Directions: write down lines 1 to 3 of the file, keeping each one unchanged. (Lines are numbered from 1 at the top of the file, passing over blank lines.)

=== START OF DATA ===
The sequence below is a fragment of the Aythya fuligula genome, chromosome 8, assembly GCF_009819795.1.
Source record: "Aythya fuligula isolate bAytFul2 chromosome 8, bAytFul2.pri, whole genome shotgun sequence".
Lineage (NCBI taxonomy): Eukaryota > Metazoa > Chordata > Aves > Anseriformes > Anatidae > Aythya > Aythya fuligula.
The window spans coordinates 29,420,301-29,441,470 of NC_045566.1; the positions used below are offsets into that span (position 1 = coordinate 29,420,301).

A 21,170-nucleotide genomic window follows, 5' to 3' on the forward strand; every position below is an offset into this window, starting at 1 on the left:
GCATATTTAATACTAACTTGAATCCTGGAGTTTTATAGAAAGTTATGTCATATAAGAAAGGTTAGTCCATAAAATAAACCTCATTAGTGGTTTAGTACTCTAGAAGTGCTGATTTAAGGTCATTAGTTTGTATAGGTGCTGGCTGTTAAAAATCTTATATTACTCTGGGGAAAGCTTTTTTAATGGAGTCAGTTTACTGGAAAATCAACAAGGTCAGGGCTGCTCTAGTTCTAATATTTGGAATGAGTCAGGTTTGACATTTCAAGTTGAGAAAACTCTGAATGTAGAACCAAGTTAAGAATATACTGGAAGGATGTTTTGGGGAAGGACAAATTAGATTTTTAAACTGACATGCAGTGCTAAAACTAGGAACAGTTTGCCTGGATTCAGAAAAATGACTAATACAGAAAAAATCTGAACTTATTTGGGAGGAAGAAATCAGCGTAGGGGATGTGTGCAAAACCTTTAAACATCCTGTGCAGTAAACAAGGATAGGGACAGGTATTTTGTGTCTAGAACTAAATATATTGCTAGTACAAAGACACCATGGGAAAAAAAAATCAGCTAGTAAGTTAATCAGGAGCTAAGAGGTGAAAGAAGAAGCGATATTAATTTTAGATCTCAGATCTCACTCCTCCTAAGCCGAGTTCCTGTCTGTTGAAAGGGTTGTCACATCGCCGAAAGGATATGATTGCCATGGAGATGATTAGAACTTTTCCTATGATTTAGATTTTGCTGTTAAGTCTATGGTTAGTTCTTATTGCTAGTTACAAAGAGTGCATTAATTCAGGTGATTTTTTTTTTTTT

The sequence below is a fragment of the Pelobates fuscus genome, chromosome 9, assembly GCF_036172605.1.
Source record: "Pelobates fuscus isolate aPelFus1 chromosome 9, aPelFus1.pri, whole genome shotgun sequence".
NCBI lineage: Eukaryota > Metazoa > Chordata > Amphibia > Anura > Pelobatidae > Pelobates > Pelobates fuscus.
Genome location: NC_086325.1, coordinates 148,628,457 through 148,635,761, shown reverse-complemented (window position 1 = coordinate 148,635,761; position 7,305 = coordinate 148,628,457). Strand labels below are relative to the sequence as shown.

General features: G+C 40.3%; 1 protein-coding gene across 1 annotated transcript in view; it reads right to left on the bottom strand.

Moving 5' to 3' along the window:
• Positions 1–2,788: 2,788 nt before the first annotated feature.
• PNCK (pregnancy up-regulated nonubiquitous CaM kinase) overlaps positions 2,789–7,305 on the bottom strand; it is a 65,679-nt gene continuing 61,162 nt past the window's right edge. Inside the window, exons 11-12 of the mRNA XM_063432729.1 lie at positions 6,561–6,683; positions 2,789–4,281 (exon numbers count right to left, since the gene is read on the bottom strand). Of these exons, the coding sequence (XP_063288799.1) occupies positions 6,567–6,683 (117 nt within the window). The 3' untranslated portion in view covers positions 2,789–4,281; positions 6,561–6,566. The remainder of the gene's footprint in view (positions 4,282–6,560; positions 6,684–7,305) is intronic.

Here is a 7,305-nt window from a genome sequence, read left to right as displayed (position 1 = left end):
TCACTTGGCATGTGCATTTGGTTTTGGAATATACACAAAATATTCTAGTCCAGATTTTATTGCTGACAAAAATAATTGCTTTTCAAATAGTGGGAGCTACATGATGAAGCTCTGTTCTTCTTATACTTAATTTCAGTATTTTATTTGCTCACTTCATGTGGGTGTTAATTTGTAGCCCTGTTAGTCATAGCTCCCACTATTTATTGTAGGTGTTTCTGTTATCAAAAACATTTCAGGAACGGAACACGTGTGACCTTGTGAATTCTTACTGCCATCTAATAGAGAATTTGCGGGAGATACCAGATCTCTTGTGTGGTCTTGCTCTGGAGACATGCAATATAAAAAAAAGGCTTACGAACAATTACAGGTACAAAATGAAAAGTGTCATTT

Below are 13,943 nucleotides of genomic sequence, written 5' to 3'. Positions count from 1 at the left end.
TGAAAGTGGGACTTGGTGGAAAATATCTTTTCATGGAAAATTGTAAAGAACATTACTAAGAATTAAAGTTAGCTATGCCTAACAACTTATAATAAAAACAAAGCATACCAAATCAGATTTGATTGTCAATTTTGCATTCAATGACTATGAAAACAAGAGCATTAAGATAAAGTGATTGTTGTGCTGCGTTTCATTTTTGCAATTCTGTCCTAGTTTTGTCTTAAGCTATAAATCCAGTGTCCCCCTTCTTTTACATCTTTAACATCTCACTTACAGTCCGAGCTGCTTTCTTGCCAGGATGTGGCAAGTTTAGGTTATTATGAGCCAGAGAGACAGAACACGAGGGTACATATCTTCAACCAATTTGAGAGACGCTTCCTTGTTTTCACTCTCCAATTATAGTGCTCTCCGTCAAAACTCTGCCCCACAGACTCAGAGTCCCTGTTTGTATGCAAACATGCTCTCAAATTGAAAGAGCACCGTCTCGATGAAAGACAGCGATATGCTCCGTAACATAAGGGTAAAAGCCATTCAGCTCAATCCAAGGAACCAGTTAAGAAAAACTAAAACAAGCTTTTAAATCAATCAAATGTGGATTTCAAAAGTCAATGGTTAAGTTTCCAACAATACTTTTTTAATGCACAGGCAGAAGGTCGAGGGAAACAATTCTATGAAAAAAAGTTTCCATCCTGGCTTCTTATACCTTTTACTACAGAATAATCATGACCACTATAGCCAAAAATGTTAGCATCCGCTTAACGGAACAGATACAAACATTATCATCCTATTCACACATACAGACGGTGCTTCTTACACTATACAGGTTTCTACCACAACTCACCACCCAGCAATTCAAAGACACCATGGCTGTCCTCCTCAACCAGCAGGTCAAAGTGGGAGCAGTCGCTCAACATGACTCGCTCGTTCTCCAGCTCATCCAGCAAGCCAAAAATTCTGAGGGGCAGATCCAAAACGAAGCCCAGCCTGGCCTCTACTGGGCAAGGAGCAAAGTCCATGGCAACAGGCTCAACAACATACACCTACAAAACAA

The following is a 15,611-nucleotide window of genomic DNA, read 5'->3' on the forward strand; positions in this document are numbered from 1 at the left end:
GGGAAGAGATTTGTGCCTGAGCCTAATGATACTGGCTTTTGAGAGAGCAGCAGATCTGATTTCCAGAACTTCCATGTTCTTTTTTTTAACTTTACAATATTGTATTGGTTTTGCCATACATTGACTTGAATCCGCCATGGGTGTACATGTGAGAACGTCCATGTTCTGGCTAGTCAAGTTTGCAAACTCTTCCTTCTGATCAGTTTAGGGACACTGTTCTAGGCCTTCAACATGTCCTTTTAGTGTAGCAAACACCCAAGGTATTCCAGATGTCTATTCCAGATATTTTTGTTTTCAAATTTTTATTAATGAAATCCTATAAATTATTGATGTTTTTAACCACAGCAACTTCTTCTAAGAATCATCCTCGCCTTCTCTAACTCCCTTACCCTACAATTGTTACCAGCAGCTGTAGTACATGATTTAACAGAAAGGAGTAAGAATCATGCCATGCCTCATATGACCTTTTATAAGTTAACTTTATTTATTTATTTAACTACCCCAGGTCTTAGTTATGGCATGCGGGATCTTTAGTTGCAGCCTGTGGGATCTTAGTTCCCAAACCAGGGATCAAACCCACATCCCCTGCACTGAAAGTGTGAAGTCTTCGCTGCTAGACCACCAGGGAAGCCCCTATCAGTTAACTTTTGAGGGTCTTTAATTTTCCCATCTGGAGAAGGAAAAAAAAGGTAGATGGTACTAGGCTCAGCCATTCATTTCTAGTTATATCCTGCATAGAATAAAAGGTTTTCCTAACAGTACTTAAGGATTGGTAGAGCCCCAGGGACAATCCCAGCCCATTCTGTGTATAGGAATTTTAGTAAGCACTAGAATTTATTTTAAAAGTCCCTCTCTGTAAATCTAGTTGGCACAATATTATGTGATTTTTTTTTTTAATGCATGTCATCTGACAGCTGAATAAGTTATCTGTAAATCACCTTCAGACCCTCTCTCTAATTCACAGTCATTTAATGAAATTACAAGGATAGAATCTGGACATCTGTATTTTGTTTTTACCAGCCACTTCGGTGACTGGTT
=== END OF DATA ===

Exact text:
The sequence below is a fragment of the Aythya fuligula genome, chromosome 8, assembly GCF_009819795.1.
Source record: "Aythya fuligula isolate bAytFul2 chromosome 8, bAytFul2.pri, whole genome shotgun sequence".
Lineage (NCBI taxonomy): Eukaryota > Metazoa > Chordata > Aves > Anseriformes > Anatidae > Aythya > Aythya fuligula.